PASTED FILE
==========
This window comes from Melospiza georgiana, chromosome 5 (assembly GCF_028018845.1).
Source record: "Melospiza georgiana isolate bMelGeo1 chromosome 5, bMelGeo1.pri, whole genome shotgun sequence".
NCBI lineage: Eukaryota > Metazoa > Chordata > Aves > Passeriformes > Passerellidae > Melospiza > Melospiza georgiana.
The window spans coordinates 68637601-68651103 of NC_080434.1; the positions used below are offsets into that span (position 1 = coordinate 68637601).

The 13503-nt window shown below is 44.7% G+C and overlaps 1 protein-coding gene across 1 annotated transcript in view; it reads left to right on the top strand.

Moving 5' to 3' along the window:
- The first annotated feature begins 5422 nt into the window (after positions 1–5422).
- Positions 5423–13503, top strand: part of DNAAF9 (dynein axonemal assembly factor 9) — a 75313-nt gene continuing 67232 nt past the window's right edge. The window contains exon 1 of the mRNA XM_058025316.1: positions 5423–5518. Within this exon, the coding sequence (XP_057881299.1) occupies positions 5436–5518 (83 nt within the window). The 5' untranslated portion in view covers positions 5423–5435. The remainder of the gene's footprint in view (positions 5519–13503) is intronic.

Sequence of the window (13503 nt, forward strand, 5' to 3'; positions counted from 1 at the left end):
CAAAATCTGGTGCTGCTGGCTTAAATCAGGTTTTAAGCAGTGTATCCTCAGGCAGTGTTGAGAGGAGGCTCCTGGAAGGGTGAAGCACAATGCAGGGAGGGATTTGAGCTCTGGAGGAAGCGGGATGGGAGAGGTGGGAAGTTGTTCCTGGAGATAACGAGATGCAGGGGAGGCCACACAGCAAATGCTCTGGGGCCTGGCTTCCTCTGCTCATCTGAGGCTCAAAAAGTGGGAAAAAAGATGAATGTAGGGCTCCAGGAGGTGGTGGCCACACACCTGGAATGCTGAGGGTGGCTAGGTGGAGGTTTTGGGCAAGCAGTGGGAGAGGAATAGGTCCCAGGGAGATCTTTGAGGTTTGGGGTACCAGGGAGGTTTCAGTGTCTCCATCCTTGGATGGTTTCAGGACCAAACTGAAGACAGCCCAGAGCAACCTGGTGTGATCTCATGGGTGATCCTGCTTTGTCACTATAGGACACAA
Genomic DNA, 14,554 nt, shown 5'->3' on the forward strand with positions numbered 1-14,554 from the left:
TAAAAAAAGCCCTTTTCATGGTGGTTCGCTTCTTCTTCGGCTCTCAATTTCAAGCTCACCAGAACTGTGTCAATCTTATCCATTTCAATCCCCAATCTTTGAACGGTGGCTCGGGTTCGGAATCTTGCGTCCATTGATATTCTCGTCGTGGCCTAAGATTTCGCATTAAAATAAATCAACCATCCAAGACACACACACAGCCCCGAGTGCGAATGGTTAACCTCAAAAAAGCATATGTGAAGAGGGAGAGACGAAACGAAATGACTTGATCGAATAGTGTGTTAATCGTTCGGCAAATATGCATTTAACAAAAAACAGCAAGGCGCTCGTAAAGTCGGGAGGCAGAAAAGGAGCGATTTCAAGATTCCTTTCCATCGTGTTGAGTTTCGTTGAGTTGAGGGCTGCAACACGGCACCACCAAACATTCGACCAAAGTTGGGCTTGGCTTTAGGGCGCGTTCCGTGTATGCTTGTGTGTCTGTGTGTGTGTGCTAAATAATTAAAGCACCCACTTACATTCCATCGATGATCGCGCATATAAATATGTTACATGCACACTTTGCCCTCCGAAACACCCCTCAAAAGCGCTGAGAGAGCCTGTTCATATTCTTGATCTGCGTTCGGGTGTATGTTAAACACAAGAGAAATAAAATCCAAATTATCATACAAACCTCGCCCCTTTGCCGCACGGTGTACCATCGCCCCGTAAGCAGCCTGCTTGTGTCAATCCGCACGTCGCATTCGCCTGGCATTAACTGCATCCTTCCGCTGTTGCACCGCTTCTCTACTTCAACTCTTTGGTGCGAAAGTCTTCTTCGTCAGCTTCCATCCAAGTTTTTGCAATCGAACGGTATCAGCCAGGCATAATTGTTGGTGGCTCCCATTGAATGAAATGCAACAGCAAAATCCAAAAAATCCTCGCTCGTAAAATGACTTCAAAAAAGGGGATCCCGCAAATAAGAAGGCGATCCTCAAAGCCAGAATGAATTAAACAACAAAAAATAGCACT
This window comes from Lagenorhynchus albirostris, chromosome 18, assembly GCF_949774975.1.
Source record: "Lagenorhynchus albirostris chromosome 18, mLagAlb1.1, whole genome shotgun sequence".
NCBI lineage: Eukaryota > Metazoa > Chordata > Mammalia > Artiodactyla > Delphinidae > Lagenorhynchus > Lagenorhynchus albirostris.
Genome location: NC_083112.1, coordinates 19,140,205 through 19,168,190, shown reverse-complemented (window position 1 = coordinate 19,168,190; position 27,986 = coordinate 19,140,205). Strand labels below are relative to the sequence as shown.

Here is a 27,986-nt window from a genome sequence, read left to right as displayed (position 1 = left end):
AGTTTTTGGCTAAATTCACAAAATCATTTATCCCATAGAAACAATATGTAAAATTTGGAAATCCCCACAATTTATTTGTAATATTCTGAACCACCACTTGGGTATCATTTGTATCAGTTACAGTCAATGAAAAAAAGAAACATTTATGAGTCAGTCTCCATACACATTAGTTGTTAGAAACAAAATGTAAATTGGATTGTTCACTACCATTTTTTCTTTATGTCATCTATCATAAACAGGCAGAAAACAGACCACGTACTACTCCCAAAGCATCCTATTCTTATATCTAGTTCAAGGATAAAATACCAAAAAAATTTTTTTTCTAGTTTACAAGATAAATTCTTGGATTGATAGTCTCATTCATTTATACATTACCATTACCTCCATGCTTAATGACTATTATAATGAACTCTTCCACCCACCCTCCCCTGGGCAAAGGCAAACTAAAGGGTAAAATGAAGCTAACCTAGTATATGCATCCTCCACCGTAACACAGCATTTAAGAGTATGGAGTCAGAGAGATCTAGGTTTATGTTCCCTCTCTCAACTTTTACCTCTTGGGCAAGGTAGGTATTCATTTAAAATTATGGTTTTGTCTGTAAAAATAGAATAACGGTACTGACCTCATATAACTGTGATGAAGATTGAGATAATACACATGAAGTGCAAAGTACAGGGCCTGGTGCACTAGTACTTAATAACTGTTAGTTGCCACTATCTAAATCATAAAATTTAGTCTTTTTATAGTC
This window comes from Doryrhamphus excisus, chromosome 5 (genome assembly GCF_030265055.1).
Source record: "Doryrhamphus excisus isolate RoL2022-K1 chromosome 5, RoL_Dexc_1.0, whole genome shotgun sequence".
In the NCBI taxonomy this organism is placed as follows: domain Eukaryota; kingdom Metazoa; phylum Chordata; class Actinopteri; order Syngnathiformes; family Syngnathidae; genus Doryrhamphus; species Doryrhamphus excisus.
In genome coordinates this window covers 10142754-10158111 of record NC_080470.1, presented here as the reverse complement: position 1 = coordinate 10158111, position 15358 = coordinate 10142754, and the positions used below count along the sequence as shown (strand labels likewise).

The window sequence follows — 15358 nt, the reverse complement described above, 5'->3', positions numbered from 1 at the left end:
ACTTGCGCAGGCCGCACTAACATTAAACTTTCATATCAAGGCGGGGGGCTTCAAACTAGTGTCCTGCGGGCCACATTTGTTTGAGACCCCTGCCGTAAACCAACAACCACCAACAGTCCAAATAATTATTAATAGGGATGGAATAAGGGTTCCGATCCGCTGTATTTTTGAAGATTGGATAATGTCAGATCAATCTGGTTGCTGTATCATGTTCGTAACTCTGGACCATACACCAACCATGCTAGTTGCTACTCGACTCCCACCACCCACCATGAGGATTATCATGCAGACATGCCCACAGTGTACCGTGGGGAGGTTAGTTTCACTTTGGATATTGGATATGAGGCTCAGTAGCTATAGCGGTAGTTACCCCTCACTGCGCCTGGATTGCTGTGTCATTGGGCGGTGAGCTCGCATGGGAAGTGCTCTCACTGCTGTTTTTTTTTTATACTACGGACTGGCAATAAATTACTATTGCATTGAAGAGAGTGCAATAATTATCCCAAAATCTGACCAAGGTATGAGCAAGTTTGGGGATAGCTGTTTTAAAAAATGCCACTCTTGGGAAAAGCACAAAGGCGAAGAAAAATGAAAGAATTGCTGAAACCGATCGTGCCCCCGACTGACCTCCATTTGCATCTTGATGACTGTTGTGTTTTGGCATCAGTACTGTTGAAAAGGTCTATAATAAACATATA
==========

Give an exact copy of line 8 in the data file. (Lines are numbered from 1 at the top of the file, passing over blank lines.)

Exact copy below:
- Positions 5423–13503, top strand: part of DNAAF9 (dynein axonemal assembly factor 9) — a 75313-nt gene continuing 67232 nt past the window's right edge. The window contains exon 1 of the mRNA XM_058025316.1: positions 5423–5518. Within this exon, the coding sequence (XP_057881299.1) occupies positions 5436–5518 (83 nt within the window). The 5' untranslated portion in view covers positions 5423–5435. The remainder of the gene's footprint in view (positions 5519–13503) is intronic.